Rua improves chances with excellent spring

Rangers like utility man's versatility, increased confidence

Rua improves chances with excellent spring

SURPRISE, Ariz. -- Ryan Rua hit .297 for the Rangers in Spring Training last year and won a job as the Opening Day left fielder.

This year he is hitting .432 for the spring so he has a chance to…

"To be a part of this team," manager Jeff Banister said.

He won't be the Opening Day left fielder. That chance was lost when the Rangers signed Ian Desmond on March 1. But the fact that Desmond can also play center field seems to greatly help Rua's chances of being on the Opening Day roster.

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"Ryan Rua has helped Ryan Rua's chances of being on the Opening Day roster," Banister said.

That's evident. Rua didn't play in Friday night's 12-11 win over the Padres, but went into the game 19-for-44 with six doubles, a triple and a home run. He has a .457 on-base percentage and a .682 slugging percentage.

"It's a lot like last year, coming in and competing," Rua said. "I had the experience of last year and that has helped tremendously. It has also been a really laid-back camp. That helps the young guys to take the pressure off, go out and have fun."

The Rangers don't want Rua too laid-back.

"Our challenge to Ryan was to play the game fast," Banister said. "That doesn't mean he's a fast, fast guy, just play the game quicker and not so methodical. … He has been more confident and aggressive."

The Rangers know Rua can play left. He has also shown he can play first base with defensive ability that Banister said ranks right up there with Mitch Moreland. That could be crucial as the Rangers consider different permutations of their Opening Day roster.

One of those is having 13-man pitching staff and a three-man bench. If that's the case, the Rangers need a backup behind Delino DeShields. That's not going to be Rua, but he could play left with Desmond sliding to center when necessary. Rua also covers the Rangers at first in a three-man bench. Otherwise either utility infielder Hanser Alberto or Pedro Ciriaco would have to be the backup first baseman.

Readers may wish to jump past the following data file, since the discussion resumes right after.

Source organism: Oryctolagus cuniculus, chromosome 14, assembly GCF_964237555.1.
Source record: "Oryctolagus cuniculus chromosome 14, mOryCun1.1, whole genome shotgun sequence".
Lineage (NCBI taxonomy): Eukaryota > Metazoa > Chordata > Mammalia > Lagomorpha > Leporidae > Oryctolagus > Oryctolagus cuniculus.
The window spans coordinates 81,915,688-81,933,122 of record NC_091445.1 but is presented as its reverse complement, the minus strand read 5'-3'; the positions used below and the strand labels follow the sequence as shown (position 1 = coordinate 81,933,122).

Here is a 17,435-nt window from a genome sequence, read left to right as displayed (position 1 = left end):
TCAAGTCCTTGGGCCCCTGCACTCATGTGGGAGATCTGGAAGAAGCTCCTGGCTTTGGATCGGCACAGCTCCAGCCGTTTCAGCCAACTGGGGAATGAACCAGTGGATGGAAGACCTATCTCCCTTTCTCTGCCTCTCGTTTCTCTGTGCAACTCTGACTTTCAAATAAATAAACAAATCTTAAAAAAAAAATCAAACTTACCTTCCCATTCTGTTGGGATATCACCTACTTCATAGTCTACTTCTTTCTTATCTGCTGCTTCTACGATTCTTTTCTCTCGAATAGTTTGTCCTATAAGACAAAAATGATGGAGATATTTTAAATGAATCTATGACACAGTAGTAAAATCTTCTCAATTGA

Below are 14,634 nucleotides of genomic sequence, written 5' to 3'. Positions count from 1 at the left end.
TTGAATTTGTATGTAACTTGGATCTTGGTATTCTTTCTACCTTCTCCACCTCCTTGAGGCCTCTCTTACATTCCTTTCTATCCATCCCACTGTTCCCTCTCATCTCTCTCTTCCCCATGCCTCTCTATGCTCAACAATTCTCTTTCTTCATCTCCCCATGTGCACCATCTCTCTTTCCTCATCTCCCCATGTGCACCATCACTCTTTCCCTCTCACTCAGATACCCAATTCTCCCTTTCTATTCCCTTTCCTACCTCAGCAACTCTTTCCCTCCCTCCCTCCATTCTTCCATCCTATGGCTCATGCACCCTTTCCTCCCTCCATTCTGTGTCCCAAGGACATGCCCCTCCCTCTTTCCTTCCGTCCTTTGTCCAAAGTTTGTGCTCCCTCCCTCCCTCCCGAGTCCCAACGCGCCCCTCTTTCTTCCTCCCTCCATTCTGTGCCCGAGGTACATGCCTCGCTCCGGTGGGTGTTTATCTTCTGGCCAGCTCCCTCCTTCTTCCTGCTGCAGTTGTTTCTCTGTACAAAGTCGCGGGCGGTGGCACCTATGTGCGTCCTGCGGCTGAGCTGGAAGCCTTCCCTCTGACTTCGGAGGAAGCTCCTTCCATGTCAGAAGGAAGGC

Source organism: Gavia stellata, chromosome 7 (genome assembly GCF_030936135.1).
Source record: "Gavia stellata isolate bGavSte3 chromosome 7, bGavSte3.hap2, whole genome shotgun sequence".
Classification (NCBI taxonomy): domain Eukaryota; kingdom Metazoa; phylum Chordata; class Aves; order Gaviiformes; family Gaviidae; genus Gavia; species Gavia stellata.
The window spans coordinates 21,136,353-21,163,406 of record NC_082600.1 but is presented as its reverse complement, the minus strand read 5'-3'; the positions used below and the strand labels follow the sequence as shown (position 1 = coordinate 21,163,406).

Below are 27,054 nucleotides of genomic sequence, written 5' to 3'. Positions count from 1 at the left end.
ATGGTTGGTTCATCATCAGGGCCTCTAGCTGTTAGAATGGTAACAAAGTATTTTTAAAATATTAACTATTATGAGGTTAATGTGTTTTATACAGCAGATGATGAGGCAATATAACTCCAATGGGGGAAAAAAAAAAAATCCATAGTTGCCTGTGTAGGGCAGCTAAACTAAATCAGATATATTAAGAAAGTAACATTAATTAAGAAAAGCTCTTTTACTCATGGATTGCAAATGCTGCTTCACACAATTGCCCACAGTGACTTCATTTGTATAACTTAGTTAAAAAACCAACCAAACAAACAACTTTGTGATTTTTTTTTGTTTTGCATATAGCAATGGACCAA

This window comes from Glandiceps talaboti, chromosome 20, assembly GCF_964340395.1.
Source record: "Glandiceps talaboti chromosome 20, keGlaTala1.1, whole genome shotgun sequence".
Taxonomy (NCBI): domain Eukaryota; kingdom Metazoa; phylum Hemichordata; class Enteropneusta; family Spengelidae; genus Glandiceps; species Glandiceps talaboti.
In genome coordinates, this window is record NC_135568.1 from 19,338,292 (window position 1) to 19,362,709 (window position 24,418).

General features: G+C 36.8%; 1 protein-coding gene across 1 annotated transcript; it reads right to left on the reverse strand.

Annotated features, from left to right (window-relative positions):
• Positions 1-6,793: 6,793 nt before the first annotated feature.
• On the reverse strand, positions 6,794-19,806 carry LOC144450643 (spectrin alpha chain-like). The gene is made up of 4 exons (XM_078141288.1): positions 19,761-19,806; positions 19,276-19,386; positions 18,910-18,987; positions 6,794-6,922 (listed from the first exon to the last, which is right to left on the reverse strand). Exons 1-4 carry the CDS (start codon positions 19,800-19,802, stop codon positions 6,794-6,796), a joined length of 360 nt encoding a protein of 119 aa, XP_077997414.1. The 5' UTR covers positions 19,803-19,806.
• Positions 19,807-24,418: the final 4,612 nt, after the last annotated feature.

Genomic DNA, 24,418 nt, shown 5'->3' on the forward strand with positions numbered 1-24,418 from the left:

Rua has also played other infield positions in his career, but the Rangers want him to focus this spring on first base and left field.

"Whatever is best for the team," Rua said. "Whether that is a utility role or whatever. I have played multiple positions. I have infield experience that's helped me out at first base. I feel comfortable in the outfield. Whatever the team needs, it's about winning, it's about the fans, and the people who take pride in the organization and care about it."

All of this might not matter if Rua had not suffered a sprained right ankle and a fractured heel in the home opener last year. He wasn't activated until June 19 and never recaptured his swing. He hit .193 in 28 games with the Rangers and .197 in 40 games with Triple-A Round Rock before going home to marry Courtney Jarvis and try to forget the 2015 season.

He does wonder what might have been…

"Sometimes," Rua said. "But I put that behind me in the offseason and [try to] not think about it. Hopefully I have put myself in a position to help the team out."

Rua may end up as the new David Murphy. For six straight springs, from 2008-13, Murphy would show up in camp as the Rangers fourth outfielder answering the same tedious questions about where he would play and how much.

But what people thought would happen and what actually happened were always different things. Murphy never had fewer than 400 at-bats in those six seasons and was an integral part of two World Series teams.

Murphy could hit. If Rua keeps hitting, the Rangers will find a spot for him.

"I don't worry about it," Rua said. "My approach this spring is to take each day and have good at-bats. If I have a bad at-bat, let it go and get ready for the next one."

T.R. Sullivan is a reporter for MLB.com. Read his blog, Postcards from Elysian Fields, follow him on Twitter @Sullivan_Ranger and listen to his podcast. This story was not subject to the approval of Major League Baseball or its clubs.